• It is the case that besides corruption — which is the leading cause of all economic ills in the country — the wage bill is another pandemic eating away at the fabric of our beloved country.
• The referendum should, at the minimum, focus the country away from dependence on government jobs, to private sector jobs by incentivising it.
Latest available numbers show Kenya's annual wage bill is expected to rise to Sh650 billion by the end of last year, which is equivalent to an annual 11 per cent increase.
Before Kenya’s Ambassador to China Sarah Serem left her gig as chairperson of the Salaries and Renumeration Commission, the government’s broad objective was to “promote a wage bill that is affordable and sustainable”. She was confident that through this policy, the government had managed to “temporarily freeze” a wage increase.
Serem and other policy makers blame part of this on devolution, and Deputy President William Ruto and his supporters have found this to be something to exploit to their advantage against the onslaught of “Ruto will never be President”.
“We don’t need devolution,” the argument from Jubilee B, aka Ruto camp goes. “We can’t afford it!”
Who thinks they’re serious about that? Or, put differently, who doesn’t see the irony in this argument?
Truth is, the only one who cannot see the disingenuity in this argument must be someone who’s easily gullible, or one willingly so as is the case of many, who blindly follows leaders notwithstanding their glaring flaws, which are detrimental to their own interest.
On the other hand, if you don’t see the irony in this argument, especially when put forth by its leading proponent, Ruto, then that’s just unfortunate. It may be a good idea to pay more attention to know why.
All this notwithstanding, it is the case that besides corruption — which is the leading cause of all economic ills in the country — the wage bill is another pandemic eating away at the fabric of our beloved country.
A referendum should and must fix this problem once and for all.
We may not all be economists but ask anyone and see if you can find an explanation that makes sense on why a single ministry can have a principal secretary and a [chief] administrative secretary. Is there any doubt the former in many, if not all ministries, do nothing but doodle on their desks all day waiting to converge at their favourite watering holes?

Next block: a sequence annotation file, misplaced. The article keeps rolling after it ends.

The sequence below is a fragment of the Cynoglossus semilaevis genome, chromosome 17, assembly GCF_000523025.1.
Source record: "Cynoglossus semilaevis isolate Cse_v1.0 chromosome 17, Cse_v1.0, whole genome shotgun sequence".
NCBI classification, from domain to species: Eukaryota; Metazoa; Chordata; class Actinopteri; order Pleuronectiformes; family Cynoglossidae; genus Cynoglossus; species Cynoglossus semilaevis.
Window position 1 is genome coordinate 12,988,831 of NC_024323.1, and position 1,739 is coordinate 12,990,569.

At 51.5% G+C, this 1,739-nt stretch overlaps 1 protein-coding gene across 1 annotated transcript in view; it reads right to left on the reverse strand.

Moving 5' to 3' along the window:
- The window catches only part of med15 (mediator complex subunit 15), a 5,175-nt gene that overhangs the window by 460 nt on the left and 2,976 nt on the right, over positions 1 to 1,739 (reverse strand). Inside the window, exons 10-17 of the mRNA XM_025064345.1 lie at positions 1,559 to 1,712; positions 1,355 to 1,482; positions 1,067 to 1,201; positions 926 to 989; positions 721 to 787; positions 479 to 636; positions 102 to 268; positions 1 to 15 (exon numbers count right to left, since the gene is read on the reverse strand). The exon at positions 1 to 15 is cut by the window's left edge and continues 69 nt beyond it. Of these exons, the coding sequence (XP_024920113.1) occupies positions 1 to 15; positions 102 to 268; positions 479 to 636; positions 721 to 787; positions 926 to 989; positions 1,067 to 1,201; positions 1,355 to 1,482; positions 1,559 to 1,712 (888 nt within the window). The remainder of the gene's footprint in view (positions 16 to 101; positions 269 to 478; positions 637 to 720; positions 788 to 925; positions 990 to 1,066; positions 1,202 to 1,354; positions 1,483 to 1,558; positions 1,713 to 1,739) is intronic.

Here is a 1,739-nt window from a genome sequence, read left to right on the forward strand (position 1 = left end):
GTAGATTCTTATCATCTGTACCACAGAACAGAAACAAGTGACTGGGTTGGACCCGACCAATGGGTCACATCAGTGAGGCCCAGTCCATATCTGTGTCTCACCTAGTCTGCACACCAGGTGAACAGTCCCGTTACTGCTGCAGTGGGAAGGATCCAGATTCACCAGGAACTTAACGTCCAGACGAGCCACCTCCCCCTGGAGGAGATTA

Of course, all these useless positions eating away at the public till with nothing in return as value is nothing but rewards for rejected and failed politicians who should be left to hit the tarmac as all the jobless university graduates out there.
Getting these positions and the perks that come with it come at the expense of Kenyans struggling to eke out a living. It, therefore, makes sense to revisit this issue in a referendum, which may as well start by chopping the number of counties from 47 to less than half that number.
The referendum should, at the minimum, focus the country away from dependence on government jobs, to private sector jobs by incentivising it.
As one emerging economy government puts this, the private sector is the engine of growth where successful businesses drive the growth, create jobs and pay the taxes that finance services and investment.
Private companies are providing an ever-increasing share of essential services in other developing countries, such as banking, telecommunications, health and education.
As another policy wonk puts it, sustainable and inclusive private sector-led growth that contributes to reducing poverty does not happen on its own accord. To make this happen, the private sector needs to be supported so it can produce high and inclusive growth, while still generating the profits needed to succeed and grow.
In other words, the private sector is critical to economic growth and poverty reduction, but it cannot and does not act alone.
There’s no reason why this cannot be accomplished and more so via a referendum, which we must have.
Samuel Omwenga is a legal analyst and political commentator in the United States